KING: And what do you do about it as a lawyer?

BRODSKY: Well, as a lawyer in analyzing what I have been hearing all over as a lawyer, the one conclusion I come to and my colleagues come to is that there isn't one shred of evidence that is admissible in a court of law that's been brought forth, not one. And that reads the conclusion of what we're left with is to try this man by innuendo and rumor and matters that took place over a quarter century ago, and that's really unfair.

KING: What does he tell you? Does he say he's innocent?

BRODSKY: Absolutely. I mean so many things differ from what you hear in the media. For example, with Kyle, he tells me that he's the one that broke up with Kyle. Now with all due respect to Kyle and to Drew, to remember wrapped what happened a quarter century ago is extremely hard. I, after hearing Kyle the first time, I thought back to what occurred in my life 25 years ago and there's probably very significant incidences in my life from 25 years of ago that I have no recollection of. So for her to have these specific recollections is a little bit amazing. Perhaps it is. But Drew has a different set of recollections about what happened a quarter century ago.

KING: Kyle, you have no doubt, right?

PIRY: I have no doubt that he pushed me over a coffee table and I called the police. Absolutely not. Those are not things I would forget.

KING: And that you broke it off?

PIRY: I broke it off, absolutely.

KING: Just this, if you would, Joe, it's been reported that when Drew took his stepbrother Tom home, Tom went and talked to his neighbor about what happened. Here's what the neighbor had to say on the "Today" show.


WALTER MARTINECK JR., DREW PETERSON'S NEIGHBOR: His eyes were sunken in the back of his head. He took me by my shoulders and told my I can't say anything, and he just told me that he thinks he helped dispose of Stacy's body.

UNIDENTIFIED FEMALE: Why did he think that he had done that?

MARTINECK: Because when he helped Drew, that's what he told me, when he had helped Drew take something out of the house, it was warm to the touch.


KING: All right, Joe, I would imagine as a good lawyer, you would have asked Drew about that?

BRODSKY: Well, absolutely. And it did not occur. Tomas Morphy (ph) is a very troubled individual. In looking at his past, he has multiple psychiatric admissions, he has multiple DUI convictions. His wife, by the way, Tom Morphy's wife vanished 10, 12 years ago without a trace.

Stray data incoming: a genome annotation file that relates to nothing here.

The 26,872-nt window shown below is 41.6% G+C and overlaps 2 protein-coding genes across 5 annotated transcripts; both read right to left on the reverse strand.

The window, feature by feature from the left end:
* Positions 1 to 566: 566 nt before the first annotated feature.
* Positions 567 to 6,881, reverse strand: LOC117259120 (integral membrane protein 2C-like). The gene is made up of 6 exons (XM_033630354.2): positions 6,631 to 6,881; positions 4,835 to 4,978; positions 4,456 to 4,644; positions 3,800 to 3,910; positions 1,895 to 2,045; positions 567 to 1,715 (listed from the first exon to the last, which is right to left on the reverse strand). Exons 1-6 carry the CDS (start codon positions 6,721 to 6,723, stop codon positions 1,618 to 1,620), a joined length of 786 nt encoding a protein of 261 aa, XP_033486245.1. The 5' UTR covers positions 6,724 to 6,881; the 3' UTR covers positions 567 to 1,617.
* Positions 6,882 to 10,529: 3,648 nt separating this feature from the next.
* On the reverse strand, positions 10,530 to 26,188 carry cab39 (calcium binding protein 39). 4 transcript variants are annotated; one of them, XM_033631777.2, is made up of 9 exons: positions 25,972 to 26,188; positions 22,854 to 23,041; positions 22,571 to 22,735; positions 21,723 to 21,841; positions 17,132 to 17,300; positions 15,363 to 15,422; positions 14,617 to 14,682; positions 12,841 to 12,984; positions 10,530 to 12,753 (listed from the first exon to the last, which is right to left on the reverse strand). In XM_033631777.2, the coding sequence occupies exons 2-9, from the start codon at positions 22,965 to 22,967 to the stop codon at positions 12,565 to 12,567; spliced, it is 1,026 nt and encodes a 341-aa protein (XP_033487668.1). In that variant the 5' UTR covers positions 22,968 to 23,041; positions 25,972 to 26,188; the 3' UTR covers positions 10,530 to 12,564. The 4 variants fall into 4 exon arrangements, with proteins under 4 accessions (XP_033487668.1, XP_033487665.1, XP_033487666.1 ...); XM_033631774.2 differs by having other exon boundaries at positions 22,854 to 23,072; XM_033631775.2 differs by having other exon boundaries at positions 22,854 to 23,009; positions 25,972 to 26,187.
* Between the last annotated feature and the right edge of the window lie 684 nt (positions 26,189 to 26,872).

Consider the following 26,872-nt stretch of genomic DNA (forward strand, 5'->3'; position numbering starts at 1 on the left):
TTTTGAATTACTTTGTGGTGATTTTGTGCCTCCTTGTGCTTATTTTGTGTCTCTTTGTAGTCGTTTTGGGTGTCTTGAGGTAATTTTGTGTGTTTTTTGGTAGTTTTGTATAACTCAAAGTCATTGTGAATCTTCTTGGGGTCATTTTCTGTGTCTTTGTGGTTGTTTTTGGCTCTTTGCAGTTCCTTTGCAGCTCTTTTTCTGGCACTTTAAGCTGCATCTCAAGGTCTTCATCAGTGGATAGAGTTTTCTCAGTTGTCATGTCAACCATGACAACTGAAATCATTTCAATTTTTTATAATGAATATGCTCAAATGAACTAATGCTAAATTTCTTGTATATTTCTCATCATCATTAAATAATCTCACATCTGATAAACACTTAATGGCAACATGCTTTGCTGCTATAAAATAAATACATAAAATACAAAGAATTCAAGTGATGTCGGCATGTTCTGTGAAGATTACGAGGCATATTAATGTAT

So when you look at this individual, you really have to wonder how credible of a witness he is. And the fact that he may are repeated something to a neighbor doesn't make him any more credible. He's just a troubled individual. And his story doesn't seem to make sense because we're talking -- people talk about moving a barrel, and then the barrel becomes a tub and then the tub becomes a tote bag. In fact, the state's attorney in Will County has so much trouble in his testimony that they haven't taken him before the grand jury because of what has been reported about his memory lapses that have occurred.

KING: I got you. Will Drew take a lie detector test?

BRODSKY: No. I belong to an organization called the National Association of Criminal Defense Lawyers and they commissioned a study that appeared in their magazine about a year ago and it talked about the statistical reliability of lie detector tests. And the conclusion they came to was that a lie detector test is about as statistically reliable as flipping a coin. So if you ask him to take a lie detector test, you might as well ask him to flip a coin, it's just as reliable. So no, he won't take a lie detector test.

KING: Thank you both very much. Kyle Piry and Joe Brodsky, we'll be calling on you again and we hope that this whole story unravels and we do hope that no one is convicted by television. We'll be right back.


UNIDENTIFIED FEMALE: The search for Stacy continues. The FBI has searchers focused specifically on waterways. Officials say her body may have been dumped in the water based on cell phone calls placed from that area. Meanwhile Drew Peterson remains free. Police say he's a suspect but he's denied doing anything wrong and hasn't been charged. He's resigned from his job with the Bolingbrook P.D. and in his free time continues his strange behavior.



KING: Our panel remains. Kyle Toutges, Sue Doman, Ron Grantski and Kyle Piry from the last segment remains as well. Is a search still going on, Kyle, do you know?